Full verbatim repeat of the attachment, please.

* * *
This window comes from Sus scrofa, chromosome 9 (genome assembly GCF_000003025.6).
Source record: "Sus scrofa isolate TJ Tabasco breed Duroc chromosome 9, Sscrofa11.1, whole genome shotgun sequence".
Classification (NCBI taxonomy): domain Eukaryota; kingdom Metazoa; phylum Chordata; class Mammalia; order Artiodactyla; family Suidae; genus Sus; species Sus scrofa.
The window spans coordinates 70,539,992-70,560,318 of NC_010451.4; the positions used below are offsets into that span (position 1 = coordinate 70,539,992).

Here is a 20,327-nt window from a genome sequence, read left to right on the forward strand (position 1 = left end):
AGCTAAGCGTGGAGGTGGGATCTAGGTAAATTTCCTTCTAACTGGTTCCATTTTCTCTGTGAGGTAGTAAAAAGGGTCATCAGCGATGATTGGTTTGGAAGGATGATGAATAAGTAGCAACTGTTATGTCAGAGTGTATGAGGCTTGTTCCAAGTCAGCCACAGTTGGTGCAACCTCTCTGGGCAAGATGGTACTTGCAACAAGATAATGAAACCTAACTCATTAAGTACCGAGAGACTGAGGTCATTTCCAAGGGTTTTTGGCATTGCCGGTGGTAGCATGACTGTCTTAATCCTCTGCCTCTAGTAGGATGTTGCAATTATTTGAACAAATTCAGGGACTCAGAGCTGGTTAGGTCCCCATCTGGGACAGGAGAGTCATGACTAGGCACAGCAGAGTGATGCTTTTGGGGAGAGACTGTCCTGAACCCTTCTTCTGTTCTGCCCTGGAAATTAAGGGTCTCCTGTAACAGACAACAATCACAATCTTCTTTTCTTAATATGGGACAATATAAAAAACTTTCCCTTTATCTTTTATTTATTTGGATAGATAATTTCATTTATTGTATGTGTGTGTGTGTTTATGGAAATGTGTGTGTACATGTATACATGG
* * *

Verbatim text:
This window comes from Sus scrofa, chromosome 9 (genome assembly GCF_000003025.6).
Source record: "Sus scrofa isolate TJ Tabasco breed Duroc chromosome 9, Sscrofa11.1, whole genome shotgun sequence".
Classification (NCBI taxonomy): domain Eukaryota; kingdom Metazoa; phylum Chordata; class Mammalia; order Artiodactyla; family Suidae; genus Sus; species Sus scrofa.
The window spans coordinates 70,539,992-70,560,318 of NC_010451.4; the positions used below are offsets into that span (position 1 = coordinate 70,539,992).

Here is a 20,327-nt window from a genome sequence, read left to right on the forward strand (position 1 = left end):
AGCTAAGCGTGGAGGTGGGATCTAGGTAAATTTCCTTCTAACTGGTTCCATTTTCTCTGTGAGGTAGTAAAAAGGGTCATCAGCGATGATTGGTTTGGAAGGATGATGAATAAGTAGCAACTGTTATGTCAGAGTGTATGAGGCTTGTTCCAAGTCAGCCACAGTTGGTGCAACCTCTCTGGGCAAGATGGTACTTGCAACAAGATAATGAAACCTAACTCATTAAGTACCGAGAGACTGAGGTCATTTCCAAGGGTTTTTGGCATTGCCGGTGGTAGCATGACTGTCTTAATCCTCTGCCTCTAGTAGGATGTTGCAATTATTTGAACAAATTCAGGGACTCAGAGCTGGTTAGGTCCCCATCTGGGACAGGAGAGTCATGACTAGGCACAGCAGAGTGATGCTTTTGGGGAGAGACTGTCCTGAACCCTTCTTCTGTTCTGCCCTGGAAATTAAGGGTCTCCTGTAACAGACAACAATCACAATCTTCTTTTCTTAATATGGGACAATATAAAAAACTTTCCCTTTATCTTTTATTTATTTGGATAGATAATTTCATTTATTGTATGTGTGTGTGTGTTTATGGAAATGTGTGTGTACATGTATACATGG